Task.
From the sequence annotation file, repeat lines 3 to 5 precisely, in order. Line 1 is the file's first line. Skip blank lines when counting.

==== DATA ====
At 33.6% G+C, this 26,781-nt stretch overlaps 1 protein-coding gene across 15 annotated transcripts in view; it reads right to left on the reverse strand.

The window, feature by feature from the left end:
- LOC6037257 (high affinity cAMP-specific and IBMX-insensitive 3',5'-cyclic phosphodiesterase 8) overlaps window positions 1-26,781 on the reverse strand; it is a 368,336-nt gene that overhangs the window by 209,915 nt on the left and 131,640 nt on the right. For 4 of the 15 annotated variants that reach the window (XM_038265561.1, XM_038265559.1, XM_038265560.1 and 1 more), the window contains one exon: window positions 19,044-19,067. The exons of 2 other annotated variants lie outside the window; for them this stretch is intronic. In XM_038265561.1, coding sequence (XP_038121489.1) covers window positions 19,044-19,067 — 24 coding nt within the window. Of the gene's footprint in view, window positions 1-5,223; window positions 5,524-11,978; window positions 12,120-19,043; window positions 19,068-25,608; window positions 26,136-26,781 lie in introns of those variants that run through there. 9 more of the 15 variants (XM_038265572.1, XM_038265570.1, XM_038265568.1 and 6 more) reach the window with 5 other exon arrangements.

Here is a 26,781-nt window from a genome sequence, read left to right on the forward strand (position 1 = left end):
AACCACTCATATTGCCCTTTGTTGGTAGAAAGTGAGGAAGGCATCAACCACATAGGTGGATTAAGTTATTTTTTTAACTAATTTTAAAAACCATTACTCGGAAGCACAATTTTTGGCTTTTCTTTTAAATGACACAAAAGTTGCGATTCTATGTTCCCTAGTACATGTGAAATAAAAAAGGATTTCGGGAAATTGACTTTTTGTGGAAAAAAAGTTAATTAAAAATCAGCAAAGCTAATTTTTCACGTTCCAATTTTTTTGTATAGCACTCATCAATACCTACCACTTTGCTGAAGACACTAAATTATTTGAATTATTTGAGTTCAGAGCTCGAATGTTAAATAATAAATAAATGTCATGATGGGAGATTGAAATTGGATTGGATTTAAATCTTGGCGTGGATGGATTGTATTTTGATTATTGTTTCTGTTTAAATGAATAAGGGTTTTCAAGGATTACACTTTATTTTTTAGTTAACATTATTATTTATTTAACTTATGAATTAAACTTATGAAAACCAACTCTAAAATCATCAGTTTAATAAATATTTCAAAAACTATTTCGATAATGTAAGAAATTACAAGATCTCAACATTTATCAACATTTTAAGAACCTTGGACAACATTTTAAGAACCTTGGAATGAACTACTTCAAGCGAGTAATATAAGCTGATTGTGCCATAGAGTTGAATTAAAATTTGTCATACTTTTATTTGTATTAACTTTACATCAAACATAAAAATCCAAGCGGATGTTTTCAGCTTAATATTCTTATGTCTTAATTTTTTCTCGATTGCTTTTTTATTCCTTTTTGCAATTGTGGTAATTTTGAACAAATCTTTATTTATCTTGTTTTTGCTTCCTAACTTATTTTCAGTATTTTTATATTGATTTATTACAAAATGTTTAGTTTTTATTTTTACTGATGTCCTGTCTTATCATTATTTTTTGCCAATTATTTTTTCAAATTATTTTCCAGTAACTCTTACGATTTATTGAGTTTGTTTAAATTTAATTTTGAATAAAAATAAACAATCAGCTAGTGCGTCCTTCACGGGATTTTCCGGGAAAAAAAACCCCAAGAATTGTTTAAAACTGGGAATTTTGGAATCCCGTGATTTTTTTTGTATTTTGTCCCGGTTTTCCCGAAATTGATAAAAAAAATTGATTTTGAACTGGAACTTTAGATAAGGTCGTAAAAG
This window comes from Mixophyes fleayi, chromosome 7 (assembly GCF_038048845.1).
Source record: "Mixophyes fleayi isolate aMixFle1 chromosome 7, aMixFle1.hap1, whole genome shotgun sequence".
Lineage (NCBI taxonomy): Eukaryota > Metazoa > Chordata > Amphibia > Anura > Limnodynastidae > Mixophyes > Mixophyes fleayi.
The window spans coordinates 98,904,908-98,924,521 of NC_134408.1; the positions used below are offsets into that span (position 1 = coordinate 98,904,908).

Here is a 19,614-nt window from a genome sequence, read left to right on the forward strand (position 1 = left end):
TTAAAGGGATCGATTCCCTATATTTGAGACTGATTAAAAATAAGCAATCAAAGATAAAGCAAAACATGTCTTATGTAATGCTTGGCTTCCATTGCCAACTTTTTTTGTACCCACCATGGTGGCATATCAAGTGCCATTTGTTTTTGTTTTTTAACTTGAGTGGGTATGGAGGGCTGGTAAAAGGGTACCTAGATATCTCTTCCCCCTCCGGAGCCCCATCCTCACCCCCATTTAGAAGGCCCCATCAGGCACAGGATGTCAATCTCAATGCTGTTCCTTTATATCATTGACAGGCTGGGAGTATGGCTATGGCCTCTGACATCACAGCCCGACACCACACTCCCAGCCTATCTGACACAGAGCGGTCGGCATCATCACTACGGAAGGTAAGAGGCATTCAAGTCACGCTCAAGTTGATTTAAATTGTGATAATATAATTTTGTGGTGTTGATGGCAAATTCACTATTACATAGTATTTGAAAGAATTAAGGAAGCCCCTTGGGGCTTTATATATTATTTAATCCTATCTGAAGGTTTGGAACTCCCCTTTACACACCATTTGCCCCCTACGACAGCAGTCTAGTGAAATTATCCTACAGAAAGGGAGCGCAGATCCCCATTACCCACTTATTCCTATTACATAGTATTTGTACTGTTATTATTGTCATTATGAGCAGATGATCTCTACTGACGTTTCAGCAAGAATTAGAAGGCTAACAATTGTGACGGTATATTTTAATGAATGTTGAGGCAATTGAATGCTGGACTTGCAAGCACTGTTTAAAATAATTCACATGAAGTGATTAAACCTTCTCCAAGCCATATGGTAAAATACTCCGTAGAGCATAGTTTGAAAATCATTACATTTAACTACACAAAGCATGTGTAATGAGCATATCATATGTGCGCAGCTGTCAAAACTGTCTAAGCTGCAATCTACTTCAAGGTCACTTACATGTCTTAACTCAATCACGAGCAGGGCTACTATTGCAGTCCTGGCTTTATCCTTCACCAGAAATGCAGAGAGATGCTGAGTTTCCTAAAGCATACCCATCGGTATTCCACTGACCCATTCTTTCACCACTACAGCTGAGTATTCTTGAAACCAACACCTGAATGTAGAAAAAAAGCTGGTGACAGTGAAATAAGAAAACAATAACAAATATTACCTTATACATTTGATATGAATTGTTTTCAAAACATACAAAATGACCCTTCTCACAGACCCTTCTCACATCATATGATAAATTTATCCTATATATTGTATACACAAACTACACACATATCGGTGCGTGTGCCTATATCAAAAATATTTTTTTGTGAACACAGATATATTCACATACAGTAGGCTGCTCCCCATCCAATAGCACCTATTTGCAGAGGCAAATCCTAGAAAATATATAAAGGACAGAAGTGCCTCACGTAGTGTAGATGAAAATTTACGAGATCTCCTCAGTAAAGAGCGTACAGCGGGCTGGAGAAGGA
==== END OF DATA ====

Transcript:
- LOC6037257 (high affinity cAMP-specific and IBMX-insensitive 3',5'-cyclic phosphodiesterase 8) overlaps window positions 1-26,781 on the reverse strand; it is a 368,336-nt gene that overhangs the window by 209,915 nt on the left and 131,640 nt on the right. For 4 of the 15 annotated variants that reach the window (XM_038265561.1, XM_038265559.1, XM_038265560.1 and 1 more), the window contains one exon: window positions 19,044-19,067. The exons of 2 other annotated variants lie outside the window; for them this stretch is intronic. In XM_038265561.1, coding sequence (XP_038121489.1) covers window positions 19,044-19,067 — 24 coding nt within the window. Of the gene's footprint in view, window positions 1-5,223; window positions 5,524-11,978; window positions 12,120-19,043; window positions 19,068-25,608; window positions 26,136-26,781 lie in introns of those variants that run through there. 9 more of the 15 variants (XM_038265572.1, XM_038265570.1, XM_038265568.1 and 6 more) reach the window with 5 other exon arrangements.

Here is a 26,781-nt window from a genome sequence, read left to right on the forward strand (position 1 = left end):
AACCACTCATATTGCCCTTTGTTGGTAGAAAGTGAGGAAGGCATCAACCACATAGGTGGATTAAGTTATTTTTTTAACTAATTTTAAAAACCATTACTCGGAAGCACAATTTTTGGCTTTTCTTTTAAATGACACAAAAGTTGCGATTCTATGTTCCCTAGTACATGTGAAATAAAAAAGGATTTCGGGAAATTGACTTTTTGTGGAAAAAAAGTTAATTAAAAATCAGCAAAGCTAATTTTTCACGTTCCAATTTTTTTGTATAGCACTCATCAATACCTACCACTTTGCTGAAGACACTAAATTATTTGAATTATTTGAGTTCAGAGCTCGAATGTTAAATAATAAATAAATGTCATGATGGGAGATTGAAATTGGATTGGATTTAAATCTTGGCGTGGATGGATTGTATTTTGATTATTGTTTCTGTTTAAATGAATAAGGGTTTTCAAGGATTACACTTTATTTTTTAGTTAACATTATTATTTATTTAACTTATGAATTAAACTTATGAAAACCAACTCTAAAATCATCAGTTTAATAAATATTTCAAAAACTATTTCGATAATGTAAGAAATTACAAGATCTCAACATTTATCAACATTTTAAGAACCTTGGACAACATTTTAAGAACCTTGGAATGAACTACTTCAAGCGAGTAATATAAGCTGATTGTGCCATAGAGTTGAATTAAAATTTGTCATACTTTTATTTGTATTAACTTTACATCAAACATAAAAATCCAAGCGGATGTTTTCAGCTTAATATTCTTATGTCTTAATTTTTTCTCGATTGCTTTTTTATTCCTTTTTGCAATTGTGGTAATTTTGAACAAATCTTTATTTATCTTGTTTTTGCTTCCTAACTTATTTTCAGTATTTTTATATTGATTTATTACAAAATGTTTAGTTTTTATTTTTACTGATGTCCTGTCTTATCATTATTTTTTGCCAATTATTTTTTCAAATTATTTTCCAGTAACTCTTACGATTTATTGAGTTTGTTTAAATTTAATTTTGAATAAAAATAAACAATCAGCTAGTGCGTCCTTCACGGGATTTTCCGGGAAAAAAAACCCCAAGAATTGTTTAAAACTGGGAATTTTGGAATCCCGTGATTTTTTTTGTATTTTGTCCCGGTTTTCCCGAAATTGATAAAAAAAATTGATTTTGAACTGGAACTTTAGATAAGGTCGTAAAAG